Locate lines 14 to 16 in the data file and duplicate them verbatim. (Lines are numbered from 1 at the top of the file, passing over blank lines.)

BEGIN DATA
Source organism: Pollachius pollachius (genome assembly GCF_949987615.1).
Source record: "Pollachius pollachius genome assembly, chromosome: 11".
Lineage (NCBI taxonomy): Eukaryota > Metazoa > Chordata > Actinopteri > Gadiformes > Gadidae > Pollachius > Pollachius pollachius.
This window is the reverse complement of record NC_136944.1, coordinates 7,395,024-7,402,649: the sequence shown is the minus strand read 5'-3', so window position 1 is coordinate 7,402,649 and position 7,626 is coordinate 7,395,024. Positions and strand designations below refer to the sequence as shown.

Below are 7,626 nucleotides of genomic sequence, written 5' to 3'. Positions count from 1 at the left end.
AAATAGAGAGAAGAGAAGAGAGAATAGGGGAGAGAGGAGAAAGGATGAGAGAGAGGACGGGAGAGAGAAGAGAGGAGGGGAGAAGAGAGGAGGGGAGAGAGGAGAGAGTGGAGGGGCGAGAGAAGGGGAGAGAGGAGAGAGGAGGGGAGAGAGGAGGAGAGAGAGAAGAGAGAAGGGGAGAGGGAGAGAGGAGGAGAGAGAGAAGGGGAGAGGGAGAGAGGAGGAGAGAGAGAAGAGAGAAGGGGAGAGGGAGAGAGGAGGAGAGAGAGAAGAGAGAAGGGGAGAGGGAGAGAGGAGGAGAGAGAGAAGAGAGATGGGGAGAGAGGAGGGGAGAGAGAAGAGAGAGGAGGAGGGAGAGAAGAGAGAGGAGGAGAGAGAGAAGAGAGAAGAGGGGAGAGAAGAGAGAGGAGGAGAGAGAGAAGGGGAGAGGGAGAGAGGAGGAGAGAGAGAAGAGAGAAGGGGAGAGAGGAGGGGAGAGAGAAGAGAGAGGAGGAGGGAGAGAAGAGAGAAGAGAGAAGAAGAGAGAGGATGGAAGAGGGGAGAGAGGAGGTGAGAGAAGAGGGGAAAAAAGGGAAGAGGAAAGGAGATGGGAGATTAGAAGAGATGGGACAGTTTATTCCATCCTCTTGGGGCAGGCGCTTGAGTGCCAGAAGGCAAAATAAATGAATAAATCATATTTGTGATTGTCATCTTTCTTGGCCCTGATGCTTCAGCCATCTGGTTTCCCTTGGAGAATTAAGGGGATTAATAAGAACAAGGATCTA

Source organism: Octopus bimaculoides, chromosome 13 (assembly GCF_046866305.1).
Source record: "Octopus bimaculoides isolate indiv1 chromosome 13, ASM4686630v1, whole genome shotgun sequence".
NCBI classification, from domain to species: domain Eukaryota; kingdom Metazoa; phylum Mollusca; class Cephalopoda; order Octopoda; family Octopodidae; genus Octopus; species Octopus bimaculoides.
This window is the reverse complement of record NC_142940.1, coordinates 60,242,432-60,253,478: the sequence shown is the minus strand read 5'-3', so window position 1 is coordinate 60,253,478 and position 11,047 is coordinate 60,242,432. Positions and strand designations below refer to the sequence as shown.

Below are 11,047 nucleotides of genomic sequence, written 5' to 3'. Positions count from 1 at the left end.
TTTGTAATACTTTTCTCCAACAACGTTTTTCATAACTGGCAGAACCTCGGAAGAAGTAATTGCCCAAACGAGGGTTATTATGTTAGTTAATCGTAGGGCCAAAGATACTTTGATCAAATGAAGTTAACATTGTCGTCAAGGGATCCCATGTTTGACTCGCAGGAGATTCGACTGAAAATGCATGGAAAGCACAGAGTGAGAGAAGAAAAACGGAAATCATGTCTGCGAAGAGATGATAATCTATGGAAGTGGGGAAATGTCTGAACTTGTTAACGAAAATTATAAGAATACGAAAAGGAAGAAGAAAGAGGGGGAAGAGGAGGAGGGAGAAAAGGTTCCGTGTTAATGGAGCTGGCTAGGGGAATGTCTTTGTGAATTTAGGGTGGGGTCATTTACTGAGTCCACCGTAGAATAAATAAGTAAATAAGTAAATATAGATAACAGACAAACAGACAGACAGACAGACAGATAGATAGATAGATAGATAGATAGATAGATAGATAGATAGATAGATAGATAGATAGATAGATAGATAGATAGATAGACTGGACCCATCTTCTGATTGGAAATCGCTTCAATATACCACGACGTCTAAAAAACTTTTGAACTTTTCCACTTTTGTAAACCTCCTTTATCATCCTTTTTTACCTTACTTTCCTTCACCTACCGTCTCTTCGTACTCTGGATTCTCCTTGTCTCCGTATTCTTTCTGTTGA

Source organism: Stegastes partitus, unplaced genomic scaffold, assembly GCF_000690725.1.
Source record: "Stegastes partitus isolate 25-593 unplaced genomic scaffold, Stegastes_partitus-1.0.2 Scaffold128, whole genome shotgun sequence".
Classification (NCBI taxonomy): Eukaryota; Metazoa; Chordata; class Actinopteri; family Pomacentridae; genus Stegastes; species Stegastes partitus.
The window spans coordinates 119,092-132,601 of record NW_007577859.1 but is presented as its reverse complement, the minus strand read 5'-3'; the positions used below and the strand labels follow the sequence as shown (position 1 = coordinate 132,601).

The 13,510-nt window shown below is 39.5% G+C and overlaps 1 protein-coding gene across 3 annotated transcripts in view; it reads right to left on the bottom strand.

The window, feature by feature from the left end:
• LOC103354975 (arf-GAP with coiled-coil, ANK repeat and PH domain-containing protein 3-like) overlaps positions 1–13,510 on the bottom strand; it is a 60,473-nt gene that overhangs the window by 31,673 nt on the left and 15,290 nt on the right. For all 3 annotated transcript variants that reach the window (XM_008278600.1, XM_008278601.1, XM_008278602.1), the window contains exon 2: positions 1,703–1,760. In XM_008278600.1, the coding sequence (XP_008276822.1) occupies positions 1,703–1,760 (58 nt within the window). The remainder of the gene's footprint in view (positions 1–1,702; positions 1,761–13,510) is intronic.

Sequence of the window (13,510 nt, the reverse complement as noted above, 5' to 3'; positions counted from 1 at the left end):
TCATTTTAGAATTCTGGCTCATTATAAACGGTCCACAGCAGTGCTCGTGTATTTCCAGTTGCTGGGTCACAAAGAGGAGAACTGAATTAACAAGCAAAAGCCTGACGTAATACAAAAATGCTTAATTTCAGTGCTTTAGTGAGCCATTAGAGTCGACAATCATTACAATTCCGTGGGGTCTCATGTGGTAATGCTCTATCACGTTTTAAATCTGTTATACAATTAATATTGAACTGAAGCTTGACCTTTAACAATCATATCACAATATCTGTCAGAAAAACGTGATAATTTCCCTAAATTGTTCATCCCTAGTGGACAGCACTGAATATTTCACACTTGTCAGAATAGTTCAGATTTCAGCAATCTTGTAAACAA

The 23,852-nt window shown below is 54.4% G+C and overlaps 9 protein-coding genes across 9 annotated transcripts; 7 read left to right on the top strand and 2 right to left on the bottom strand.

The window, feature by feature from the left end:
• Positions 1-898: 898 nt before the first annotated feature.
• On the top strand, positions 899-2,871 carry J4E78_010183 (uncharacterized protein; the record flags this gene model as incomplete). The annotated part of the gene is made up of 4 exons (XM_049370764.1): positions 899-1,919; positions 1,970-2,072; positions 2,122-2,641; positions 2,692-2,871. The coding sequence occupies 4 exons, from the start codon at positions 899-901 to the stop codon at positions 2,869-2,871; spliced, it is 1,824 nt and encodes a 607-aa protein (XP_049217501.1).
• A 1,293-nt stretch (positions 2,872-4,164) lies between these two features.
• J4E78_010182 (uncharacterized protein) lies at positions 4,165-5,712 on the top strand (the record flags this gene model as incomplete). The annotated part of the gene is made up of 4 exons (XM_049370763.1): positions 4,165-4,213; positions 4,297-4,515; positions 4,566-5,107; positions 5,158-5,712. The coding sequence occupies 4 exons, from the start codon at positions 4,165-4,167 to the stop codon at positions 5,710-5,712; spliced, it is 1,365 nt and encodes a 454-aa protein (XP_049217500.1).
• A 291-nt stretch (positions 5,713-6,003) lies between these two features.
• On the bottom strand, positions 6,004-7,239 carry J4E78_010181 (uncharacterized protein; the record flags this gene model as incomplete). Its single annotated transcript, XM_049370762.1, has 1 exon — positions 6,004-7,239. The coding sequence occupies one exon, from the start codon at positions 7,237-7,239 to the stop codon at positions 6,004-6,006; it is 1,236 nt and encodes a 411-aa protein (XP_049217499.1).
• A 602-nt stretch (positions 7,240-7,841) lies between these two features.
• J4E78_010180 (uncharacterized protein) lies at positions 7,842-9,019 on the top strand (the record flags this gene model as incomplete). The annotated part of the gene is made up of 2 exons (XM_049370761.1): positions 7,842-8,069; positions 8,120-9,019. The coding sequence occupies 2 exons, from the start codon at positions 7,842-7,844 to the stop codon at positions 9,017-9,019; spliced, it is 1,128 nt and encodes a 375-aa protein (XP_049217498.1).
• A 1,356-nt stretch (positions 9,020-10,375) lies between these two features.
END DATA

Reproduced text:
Source record: "Stegastes partitus isolate 25-593 unplaced genomic scaffold, Stegastes_partitus-1.0.2 Scaffold128, whole genome shotgun sequence".
Classification (NCBI taxonomy): Eukaryota; Metazoa; Chordata; class Actinopteri; family Pomacentridae; genus Stegastes; species Stegastes partitus.
The window spans coordinates 119,092-132,601 of record NW_007577859.1 but is presented as its reverse complement, the minus strand read 5'-3'; the positions used below and the strand labels follow the sequence as shown (position 1 = coordinate 132,601).